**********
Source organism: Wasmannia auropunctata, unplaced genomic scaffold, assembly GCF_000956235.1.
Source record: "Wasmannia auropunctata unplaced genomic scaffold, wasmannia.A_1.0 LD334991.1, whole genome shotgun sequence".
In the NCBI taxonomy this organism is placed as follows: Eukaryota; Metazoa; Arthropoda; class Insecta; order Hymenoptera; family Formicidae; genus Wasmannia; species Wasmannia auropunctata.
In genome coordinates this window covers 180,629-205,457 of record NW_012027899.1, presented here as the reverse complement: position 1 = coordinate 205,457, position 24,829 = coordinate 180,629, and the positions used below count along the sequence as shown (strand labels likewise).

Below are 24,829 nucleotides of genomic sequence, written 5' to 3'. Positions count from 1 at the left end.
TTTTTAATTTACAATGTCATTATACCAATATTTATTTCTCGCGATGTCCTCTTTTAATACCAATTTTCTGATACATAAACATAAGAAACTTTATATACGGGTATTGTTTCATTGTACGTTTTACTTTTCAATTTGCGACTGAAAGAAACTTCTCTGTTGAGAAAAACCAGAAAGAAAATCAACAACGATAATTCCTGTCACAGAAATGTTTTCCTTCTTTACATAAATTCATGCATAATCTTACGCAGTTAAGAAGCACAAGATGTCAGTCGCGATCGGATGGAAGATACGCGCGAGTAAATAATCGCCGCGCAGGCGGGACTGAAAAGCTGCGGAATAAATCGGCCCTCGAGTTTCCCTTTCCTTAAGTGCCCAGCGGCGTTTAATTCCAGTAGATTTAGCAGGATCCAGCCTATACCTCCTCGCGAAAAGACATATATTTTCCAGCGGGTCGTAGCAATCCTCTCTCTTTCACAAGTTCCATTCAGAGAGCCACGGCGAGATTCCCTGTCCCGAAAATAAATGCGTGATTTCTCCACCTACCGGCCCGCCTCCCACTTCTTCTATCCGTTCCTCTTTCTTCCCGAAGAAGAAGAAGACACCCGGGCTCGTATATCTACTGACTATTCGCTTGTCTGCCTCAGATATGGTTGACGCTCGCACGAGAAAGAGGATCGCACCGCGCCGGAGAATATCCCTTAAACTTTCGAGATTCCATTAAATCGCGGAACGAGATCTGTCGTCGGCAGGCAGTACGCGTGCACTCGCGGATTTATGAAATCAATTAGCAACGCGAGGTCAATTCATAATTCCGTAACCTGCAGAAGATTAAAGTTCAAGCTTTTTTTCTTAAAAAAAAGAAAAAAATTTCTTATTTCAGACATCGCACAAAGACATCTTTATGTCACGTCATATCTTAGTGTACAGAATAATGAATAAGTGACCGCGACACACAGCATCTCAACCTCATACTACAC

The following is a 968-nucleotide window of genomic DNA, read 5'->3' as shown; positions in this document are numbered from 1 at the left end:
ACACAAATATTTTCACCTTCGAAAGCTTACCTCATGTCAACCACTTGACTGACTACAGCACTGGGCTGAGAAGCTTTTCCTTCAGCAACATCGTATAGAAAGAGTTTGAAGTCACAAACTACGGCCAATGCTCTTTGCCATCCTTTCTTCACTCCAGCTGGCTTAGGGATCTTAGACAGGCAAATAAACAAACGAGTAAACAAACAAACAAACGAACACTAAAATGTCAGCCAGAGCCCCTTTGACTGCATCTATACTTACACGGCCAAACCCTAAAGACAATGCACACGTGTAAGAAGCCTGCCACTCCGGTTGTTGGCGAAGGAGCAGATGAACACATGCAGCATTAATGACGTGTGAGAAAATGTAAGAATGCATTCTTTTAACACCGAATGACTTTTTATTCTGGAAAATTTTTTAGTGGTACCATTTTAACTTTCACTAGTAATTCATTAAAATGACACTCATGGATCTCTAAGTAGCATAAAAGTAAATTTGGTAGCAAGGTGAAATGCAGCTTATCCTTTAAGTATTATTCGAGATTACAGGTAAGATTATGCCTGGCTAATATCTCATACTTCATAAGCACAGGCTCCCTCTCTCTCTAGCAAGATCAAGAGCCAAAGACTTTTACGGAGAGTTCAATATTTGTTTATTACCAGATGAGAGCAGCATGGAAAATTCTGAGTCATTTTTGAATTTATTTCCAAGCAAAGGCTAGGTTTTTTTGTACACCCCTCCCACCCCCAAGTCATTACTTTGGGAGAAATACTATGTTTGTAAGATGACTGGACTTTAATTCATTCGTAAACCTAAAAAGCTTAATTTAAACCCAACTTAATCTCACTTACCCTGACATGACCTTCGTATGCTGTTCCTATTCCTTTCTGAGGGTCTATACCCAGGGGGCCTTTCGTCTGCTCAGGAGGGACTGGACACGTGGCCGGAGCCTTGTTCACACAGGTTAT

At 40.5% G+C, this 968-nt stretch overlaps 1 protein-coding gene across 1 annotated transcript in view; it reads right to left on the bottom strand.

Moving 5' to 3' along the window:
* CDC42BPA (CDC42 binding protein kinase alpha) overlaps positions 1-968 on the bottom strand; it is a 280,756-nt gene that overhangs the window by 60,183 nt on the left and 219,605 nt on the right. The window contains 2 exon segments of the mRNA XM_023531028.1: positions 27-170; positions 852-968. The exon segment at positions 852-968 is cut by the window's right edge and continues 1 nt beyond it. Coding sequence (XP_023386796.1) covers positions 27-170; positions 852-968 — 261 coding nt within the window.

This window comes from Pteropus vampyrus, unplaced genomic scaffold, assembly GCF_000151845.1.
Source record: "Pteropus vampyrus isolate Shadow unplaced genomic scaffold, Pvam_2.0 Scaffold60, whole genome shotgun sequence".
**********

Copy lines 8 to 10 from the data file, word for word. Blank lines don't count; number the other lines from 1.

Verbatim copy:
ACACAAATATTTTCACCTTCGAAAGCTTACCTCATGTCAACCACTTGACTGACTACAGCACTGGGCTGAGAAGCTTTTCCTTCAGCAACATCGTATAGAAAGAGTTTGAAGTCACAAACTACGGCCAATGCTCTTTGCCATCCTTTCTTCACTCCAGCTGGCTTAGGGATCTTAGACAGGCAAATAAACAAACGAGTAAACAAACAAACAAACGAACACTAAAATGTCAGCCAGAGCCCCTTTGACTGCATCTATACTTACACGGCCAAACCCTAAAGACAATGCACACGTGTAAGAAGCCTGCCACTCCGGTTGTTGGCGAAGGAGCAGATGAACACATGCAGCATTAATGACGTGTGAGAAAATGTAAGAATGCATTCTTTTAACACCGAATGACTTTTTATTCTGGAAAATTTTTTAGTGGTACCATTTTAACTTTCACTAGTAATTCATTAAAATGACACTCATGGATCTCTAAGTAGCATAAAAGTAAATTTGGTAGCAAGGTGAAATGCAGCTTATCCTTTAAGTATTATTCGAGATTACAGGTAAGATTATGCCTGGCTAATATCTCATACTTCATAAGCACAGGCTCCCTCTCTCTCTAGCAAGATCAAGAGCCAAAGACTTTTACGGAGAGTTCAATATTTGTTTATTACCAGATGAGAGCAGCATGGAAAATTCTGAGTCATTTTTGAATTTATTTCCAAGCAAAGGCTAGGTTTTTTTGTACACCCCTCCCACCCCCAAGTCATTACTTTGGGAGAAATACTATGTTTGTAAGATGACTGGACTTTAATTCATTCGTAAACCTAAAAAGCTTAATTTAAACCCAACTTAATCTCACTTACCCTGACATGACCTTCGTATGCTGTTCCTATTCCTTTCTGAGGGTCTATACCCAGGGGGCCTTTCGTCTGCTCAGGAGGGACTGGACACGTGGCCGGAGCCTTGTTCACACAGGTTAT

At 40.5% G+C, this 968-nt stretch overlaps 1 protein-coding gene across 1 annotated transcript in view; it reads right to left on the bottom strand.

Moving 5' to 3' along the window: